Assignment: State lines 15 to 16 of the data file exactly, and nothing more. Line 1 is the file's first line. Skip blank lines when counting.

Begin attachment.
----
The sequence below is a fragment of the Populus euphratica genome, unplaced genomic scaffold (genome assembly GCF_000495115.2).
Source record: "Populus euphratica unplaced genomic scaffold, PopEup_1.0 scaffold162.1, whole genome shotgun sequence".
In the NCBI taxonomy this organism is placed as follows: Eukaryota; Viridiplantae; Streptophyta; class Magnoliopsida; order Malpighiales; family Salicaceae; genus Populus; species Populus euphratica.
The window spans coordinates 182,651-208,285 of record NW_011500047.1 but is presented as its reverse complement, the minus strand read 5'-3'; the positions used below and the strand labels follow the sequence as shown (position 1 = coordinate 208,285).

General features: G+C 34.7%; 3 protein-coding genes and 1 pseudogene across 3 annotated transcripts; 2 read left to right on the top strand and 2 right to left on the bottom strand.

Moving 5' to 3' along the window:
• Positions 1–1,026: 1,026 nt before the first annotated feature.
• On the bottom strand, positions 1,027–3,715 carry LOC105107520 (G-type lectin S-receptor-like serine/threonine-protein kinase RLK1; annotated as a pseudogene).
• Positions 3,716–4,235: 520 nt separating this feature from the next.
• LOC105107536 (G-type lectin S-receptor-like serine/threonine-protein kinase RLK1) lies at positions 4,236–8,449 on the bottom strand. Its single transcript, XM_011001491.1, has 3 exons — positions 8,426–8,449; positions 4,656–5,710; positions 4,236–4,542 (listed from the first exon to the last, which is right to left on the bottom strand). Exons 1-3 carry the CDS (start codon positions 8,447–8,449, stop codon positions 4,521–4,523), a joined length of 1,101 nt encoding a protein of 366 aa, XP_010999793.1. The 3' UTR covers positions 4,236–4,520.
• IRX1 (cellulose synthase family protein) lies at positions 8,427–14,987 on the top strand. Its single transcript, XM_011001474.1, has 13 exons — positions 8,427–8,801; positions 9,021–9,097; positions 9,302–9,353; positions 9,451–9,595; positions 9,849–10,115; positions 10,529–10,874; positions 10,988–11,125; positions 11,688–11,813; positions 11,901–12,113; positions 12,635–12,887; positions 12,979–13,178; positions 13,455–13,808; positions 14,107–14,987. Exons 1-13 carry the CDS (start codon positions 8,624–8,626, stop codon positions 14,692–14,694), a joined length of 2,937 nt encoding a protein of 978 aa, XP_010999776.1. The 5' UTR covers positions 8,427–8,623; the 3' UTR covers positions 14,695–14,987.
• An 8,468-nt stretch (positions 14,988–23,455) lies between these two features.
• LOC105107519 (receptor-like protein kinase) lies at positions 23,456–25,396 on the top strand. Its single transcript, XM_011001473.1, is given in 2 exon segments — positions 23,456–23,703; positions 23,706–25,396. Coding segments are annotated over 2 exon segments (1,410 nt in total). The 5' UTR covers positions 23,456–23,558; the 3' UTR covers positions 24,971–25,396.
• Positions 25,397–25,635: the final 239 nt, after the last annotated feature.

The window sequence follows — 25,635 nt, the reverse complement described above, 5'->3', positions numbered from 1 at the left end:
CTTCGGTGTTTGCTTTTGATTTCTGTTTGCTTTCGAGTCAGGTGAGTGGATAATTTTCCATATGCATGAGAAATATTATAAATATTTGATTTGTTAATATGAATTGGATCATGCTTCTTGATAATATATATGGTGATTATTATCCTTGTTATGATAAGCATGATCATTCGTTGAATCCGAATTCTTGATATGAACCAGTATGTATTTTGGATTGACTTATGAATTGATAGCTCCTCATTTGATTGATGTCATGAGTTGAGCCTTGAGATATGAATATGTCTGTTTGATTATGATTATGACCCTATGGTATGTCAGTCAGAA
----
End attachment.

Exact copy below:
The window sequence follows — 25,635 nt, the reverse complement described above, 5'->3', positions numbered from 1 at the left end:
CTTCGGTGTTTGCTTTTGATTTCTGTTTGCTTTCGAGTCAGGTGAGTGGATAATTTTCCATATGCATGAGAAATATTATAAATATTTGATTTGTTAATATGAATTGGATCATGCTTCTTGATAATATATATGGTGATTATTATCCTTGTTATGATAAGCATGATCATTCGTTGAATCCGAATTCTTGATATGAACCAGTATGTATTTTGGATTGACTTATGAATTGATAGCTCCTCATTTGATTGATGTCATGAGTTGAGCCTTGAGATATGAATATGTCTGTTTGATTATGATTATGACCCTATGGTATGTCAGTCAGAA